With the recent molecular findings, the podocyte is emerging as a key cell type involved in glomerular damage, but protein complexes involved remain poorly understood. To systematically search for additional podocyte molecules interacting with nephrin, a key structural molecule of the interpodocyte filtration slit, precipitation of glomerular lysates was set out with anti-nephrin antibodies to identify members of the nephrin-associated protein complex. Proteins of the precipitate were subsequently identified with MALDI-TOF mass analysis. One of the proteins thus obtained showed identity with densin, a protein originally purified from rat forebrain postsynaptic density fraction and so far shown to be highly brain-specific. The expression of densin appeared distinctly in the glomerulus and cultured podocytes by RT-PCR. Immunoblotting studies revealed a specific band of 185 kD in brain and cultured podocytes; in human glomerulus, densin appeared as a 210-kD band. By immunocytochemistry, densin localizes in glomeruli in a podocyte-like pattern. Electron microscopic studies revealed densin localization in the slit diaphragm area. Due to its known involvement in the synaptic organization, maintenance of cell shape and polarity in nerve cells, together with its demonstrated interactions with alpha-actinin-4, densin may share the same functions in podocytes by associating with the nephrin interacting protein complex at the slit diaphragm.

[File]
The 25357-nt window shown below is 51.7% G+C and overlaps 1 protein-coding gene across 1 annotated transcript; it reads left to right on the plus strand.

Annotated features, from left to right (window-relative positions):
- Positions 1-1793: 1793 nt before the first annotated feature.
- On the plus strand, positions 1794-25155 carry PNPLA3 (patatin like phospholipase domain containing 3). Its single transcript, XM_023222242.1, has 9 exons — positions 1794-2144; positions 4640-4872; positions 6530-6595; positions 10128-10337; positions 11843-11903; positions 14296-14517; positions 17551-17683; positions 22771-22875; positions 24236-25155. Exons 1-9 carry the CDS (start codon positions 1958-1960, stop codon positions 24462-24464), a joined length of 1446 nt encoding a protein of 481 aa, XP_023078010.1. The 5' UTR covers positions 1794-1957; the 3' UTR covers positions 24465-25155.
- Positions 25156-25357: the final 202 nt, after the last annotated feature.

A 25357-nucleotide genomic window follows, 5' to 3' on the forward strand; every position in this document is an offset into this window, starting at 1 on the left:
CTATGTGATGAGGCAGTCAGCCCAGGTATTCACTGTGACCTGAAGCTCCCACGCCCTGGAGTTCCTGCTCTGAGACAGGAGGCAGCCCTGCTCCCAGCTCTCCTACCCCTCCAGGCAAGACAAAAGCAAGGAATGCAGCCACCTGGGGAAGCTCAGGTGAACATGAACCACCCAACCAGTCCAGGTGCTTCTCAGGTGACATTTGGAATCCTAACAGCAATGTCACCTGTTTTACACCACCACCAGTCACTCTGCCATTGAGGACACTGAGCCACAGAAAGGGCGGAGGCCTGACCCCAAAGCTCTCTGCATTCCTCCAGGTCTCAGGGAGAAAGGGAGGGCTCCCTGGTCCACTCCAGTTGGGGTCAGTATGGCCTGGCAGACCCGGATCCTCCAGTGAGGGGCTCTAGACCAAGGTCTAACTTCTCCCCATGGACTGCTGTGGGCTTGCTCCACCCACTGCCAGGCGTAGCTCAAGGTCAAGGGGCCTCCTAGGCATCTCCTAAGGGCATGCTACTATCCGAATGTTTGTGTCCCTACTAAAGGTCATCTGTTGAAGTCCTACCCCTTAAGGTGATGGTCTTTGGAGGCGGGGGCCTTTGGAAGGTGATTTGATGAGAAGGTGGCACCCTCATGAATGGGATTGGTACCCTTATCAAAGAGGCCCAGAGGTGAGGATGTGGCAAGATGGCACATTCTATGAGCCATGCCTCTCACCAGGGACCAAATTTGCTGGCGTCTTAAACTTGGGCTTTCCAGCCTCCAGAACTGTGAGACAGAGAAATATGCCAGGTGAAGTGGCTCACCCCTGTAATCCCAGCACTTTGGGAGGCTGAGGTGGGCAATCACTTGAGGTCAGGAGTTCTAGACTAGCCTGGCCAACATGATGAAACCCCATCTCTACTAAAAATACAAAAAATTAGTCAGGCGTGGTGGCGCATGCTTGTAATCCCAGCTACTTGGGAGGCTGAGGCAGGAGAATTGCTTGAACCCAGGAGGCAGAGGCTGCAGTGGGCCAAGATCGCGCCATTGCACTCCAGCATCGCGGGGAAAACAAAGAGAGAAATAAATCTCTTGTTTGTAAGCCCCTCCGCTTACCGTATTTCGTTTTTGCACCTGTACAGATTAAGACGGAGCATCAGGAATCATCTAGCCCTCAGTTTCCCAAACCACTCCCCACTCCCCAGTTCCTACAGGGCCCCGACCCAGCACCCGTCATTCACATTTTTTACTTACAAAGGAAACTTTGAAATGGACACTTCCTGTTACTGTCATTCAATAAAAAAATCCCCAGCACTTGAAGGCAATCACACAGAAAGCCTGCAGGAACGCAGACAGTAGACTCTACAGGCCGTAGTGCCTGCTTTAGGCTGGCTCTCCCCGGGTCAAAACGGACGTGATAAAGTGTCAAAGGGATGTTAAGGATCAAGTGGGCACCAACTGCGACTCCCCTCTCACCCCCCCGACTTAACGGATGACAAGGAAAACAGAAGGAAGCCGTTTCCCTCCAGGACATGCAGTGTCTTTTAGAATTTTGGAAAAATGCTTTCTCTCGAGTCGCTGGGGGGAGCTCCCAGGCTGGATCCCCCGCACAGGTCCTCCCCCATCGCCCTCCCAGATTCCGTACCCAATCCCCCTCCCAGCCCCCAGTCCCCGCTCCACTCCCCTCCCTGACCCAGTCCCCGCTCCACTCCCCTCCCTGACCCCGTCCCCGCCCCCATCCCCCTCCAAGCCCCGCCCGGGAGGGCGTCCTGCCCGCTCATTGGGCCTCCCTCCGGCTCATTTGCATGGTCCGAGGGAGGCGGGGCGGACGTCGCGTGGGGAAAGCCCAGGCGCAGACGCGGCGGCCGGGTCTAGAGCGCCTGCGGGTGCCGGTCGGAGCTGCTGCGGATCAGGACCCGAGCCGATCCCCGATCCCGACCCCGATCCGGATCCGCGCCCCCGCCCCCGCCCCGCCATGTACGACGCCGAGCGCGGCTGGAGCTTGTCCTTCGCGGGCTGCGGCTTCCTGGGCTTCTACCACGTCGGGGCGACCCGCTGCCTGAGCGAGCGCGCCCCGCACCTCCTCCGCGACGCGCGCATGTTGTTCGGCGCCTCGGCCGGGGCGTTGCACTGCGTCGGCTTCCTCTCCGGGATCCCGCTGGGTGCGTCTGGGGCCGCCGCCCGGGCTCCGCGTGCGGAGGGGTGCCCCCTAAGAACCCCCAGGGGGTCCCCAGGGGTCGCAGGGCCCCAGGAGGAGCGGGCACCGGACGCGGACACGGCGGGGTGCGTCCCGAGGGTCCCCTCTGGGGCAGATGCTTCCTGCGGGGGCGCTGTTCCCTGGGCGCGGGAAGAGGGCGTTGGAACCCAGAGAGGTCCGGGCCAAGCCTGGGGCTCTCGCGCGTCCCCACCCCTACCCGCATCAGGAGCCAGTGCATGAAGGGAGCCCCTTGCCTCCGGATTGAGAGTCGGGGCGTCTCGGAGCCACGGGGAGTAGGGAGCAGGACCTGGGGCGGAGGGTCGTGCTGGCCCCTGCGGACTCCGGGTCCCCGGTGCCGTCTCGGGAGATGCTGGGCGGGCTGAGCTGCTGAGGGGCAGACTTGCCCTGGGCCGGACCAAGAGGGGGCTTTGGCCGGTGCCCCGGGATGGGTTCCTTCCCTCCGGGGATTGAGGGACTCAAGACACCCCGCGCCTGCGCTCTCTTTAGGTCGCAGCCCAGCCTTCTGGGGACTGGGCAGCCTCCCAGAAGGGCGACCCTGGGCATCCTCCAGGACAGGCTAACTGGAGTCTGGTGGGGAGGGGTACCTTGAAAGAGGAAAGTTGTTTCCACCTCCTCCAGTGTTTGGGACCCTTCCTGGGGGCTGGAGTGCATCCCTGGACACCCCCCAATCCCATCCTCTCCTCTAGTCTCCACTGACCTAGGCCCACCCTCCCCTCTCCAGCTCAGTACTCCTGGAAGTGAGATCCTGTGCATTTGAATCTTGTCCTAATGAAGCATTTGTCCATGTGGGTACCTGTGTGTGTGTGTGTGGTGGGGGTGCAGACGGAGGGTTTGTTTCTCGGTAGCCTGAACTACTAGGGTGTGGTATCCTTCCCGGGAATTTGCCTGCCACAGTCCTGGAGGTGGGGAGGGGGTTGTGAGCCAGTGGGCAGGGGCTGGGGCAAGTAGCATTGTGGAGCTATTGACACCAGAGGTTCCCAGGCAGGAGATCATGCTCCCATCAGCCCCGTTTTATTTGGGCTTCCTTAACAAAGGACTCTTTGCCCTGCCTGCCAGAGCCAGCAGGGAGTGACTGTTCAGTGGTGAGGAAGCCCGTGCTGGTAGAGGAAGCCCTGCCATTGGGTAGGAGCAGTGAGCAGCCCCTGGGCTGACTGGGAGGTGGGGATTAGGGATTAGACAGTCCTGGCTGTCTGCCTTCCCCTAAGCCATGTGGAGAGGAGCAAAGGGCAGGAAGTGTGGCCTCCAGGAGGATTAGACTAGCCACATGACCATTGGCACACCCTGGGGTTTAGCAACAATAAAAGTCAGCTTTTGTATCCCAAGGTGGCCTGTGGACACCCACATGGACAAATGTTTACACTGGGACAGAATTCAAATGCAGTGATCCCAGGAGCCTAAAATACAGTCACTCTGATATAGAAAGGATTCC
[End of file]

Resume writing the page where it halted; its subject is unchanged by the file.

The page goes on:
Journal of the American Society of Nephrology : JASN 2003;14;7;1731-7

  • Cloning and characterization of a novel splice variant of the brain-specific protein densin-180.

    Wang L, Xu J, Wu Q, Dai J, Ye X, Zeng L, Ji C, Gu S, Zhao RC, Xie Y and Mao Y

    State Key Laboratory of Genetic Engineering, Institute of Genetics, School of Life Sciences, Fudan University, Shanghai 200433, P.R. China.